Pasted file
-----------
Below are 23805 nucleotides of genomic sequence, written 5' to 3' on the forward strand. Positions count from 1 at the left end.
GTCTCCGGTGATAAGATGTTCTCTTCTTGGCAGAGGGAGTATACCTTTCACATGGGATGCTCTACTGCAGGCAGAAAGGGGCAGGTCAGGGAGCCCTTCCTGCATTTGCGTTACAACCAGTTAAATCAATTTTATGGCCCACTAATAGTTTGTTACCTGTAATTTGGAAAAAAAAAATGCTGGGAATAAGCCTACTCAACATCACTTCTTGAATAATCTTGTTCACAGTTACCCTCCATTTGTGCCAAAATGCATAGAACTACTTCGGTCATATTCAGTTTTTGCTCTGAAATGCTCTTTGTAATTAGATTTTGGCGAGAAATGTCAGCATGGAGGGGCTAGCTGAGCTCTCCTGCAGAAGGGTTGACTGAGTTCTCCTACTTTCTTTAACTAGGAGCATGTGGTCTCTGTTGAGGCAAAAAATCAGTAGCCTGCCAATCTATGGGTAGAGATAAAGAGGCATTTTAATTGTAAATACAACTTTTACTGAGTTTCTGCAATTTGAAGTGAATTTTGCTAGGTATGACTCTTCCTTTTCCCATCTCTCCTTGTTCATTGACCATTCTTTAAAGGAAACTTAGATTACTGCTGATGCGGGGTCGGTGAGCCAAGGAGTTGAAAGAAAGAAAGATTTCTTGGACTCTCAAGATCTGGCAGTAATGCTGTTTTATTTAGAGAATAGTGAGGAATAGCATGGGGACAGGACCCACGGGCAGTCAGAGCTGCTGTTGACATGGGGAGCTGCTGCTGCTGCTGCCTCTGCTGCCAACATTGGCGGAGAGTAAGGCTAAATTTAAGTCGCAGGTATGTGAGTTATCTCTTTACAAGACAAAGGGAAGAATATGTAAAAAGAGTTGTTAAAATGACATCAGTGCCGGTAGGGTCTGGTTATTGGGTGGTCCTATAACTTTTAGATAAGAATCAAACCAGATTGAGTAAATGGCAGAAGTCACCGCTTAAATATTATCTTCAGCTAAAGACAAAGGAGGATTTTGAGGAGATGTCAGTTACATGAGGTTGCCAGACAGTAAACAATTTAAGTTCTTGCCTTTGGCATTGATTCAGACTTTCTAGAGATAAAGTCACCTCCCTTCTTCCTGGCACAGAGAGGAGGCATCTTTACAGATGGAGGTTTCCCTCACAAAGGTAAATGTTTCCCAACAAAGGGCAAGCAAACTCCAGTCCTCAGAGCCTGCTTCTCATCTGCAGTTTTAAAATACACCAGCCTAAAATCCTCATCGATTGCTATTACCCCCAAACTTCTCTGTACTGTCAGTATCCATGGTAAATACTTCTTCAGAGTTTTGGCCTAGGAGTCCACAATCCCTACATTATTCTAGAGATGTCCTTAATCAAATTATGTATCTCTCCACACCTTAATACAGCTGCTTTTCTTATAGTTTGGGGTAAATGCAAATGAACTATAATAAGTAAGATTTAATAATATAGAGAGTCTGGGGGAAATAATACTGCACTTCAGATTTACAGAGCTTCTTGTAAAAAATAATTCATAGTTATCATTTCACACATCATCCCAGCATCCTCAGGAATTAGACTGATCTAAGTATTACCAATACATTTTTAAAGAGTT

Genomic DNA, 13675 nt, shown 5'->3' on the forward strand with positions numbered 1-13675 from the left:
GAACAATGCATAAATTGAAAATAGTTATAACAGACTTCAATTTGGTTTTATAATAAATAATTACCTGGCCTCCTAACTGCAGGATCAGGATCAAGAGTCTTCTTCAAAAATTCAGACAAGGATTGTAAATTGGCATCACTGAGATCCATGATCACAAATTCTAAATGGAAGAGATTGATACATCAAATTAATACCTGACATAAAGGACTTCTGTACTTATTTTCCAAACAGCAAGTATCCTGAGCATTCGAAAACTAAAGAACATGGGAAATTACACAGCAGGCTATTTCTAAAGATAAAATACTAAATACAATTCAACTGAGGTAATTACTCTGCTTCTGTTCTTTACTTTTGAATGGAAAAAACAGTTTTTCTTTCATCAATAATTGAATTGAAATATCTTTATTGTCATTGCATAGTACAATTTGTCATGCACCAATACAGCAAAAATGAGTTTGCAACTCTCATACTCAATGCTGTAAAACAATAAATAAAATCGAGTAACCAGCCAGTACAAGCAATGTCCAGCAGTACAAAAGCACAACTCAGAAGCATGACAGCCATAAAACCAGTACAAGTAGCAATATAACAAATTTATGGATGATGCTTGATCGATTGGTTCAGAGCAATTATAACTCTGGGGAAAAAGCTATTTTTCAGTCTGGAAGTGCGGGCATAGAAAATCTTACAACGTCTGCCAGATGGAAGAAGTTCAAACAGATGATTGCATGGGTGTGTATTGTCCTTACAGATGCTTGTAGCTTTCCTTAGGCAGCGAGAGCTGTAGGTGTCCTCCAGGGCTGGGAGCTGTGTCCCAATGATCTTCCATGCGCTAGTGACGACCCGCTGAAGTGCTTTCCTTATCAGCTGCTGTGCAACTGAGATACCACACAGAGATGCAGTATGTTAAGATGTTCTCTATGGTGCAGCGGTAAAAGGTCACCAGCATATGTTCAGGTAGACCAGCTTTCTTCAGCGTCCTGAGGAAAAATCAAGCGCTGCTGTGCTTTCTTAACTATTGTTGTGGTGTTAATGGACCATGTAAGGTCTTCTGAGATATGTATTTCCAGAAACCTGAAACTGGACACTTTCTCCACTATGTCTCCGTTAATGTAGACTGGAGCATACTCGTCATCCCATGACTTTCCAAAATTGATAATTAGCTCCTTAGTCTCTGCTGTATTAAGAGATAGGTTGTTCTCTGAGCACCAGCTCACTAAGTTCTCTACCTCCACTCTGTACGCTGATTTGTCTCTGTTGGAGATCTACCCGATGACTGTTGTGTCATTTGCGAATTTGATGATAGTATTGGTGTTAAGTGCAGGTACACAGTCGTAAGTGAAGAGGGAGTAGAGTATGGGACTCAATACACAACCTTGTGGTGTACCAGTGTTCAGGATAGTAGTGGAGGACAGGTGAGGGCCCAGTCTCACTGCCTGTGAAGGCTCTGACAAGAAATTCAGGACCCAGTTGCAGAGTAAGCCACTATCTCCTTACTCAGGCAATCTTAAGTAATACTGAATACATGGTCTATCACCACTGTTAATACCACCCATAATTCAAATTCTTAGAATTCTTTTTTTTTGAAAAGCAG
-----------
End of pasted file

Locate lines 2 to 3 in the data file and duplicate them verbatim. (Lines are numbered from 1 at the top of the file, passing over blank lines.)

GTCTCCGGTGATAAGATGTTCTCTTCTTGGCAGAGGGAGTATACCTTTCACATGGGATGCTCTACTGCAGGCAGAAAGGGGCAGGTCAGGGAGCCCTTCCTGCATTTGCGTTACAACCAGTTAAATCAATTTTATGGCCCACTAATAGTTTGTTACCTGTAATTTGGAAAAAAAAAATGCTGGGAATAAGCCTACTCAACATCACTTCTTGAATAATCTTGTTCACAGTTACCCTCCATTTGTGCCAAAATGCATAGAACTACTTCGGTCATATTCAGTTTTTGCTCTGAAATGCTCTTTGTAATTAGATTTTGGCGAGAAATGTCAGCATGGAGGGGCTAGCTGAGCTCTCCTGCAGAAGGGTTGACTGAGTTCTCCTACTTTCTTTAACTAGGAGCATGTGGTCTCTGTTGAGGCAAAAAATCAGTAGCCTGCCAATCTATGGGTAGAGATAAAGAGGCATTTTAATTGTAAATACAACTTTTACTGAGTTTCTGCAATTTGAAGTGAATTTTGCTAGGTATGACTCTTCCTTTTCCCATCTCTCCTTGTTCATTGACCATTCTTTAAAGGAAACTTAGATTACTGCTGATGCGGGGTCGGTGAGCCAAGGAGTTGAAAGAAAGAAAGATTTCTTGGACTCTCAAGATCTGGCAGTAATGCTGTTTTATTTAGAGAATAGTGAGGAATAGCATGGGGACAGGACCCACGGGCAGTCAGAGCTGCTGTTGACATGGGGAGCTGCTGCTGCTGCTGCCTCTGCTGCCAACATTGGCGGAGAGTAAGGCTAAATTTAAGTCGCAGGTATGTGAGTTATCTCTTTACAAGACAAAGGGAAGAATATGTAAAAAGAGTTGTTAAAATGACATCAGTGCCGGTAGGGTCTGGTTATTGGGTGGTCCTATAACTTTTAGATAAGAATCAAACCAGATTGAGTAAATGGCAGAAGTCACCGCTTAAATATTATCTTCAGCTAAAGACAAAGGAGGATTTTGAGGAGATGTCAGTTACATGAGGTTGCCAGACAGTAAACAATTTAAGTTCTTGCCTTTGGCATTGATTCAGACTTTCTAGAGATAAAGTCACCTCCCTTCTTCCTGGCACAGAGAGGAGGCATCTTTACAGATGGAGGTTTCCCTCACAAAGGTAAATGTTTCCCAACAAAGGGCAAGCAAACTCCAGTCCTCAGAGCCTGCTTCTCATCTGCAGTTTTAAAATACACCAGCCTAAAATCCTCATCGATTGCTATTACCCCCAAACTTCTCTGTACTGTCAGTATCCATGGTAAATACTTCTTCAGAGTTTTGGCCTAGGAGTCCACAATCCCTACATTATTCTAGAGATGTCCTTAATCAAATTATGTATCTCTCCACACCTTAATACAGCTGCTTTTCTTATAGTTTGGGGTAAATGCAAATGAACTATAATAAGTAAGATTTAATAATATAGAGAGTCTGGGGGAAATAATACTGCACTTCAGATTTACAGAGCTTCTTGTAAAAAATAATTCATAGTTATCATTTCACACATCATCCCAGCATCCTCAGGAATTAGACTGATCTAAGTATTACCAATACATTTTTAAAGAGTT

Genomic DNA, 13675 nt, shown 5'->3' on the forward strand with positions numbered 1-13675 from the left: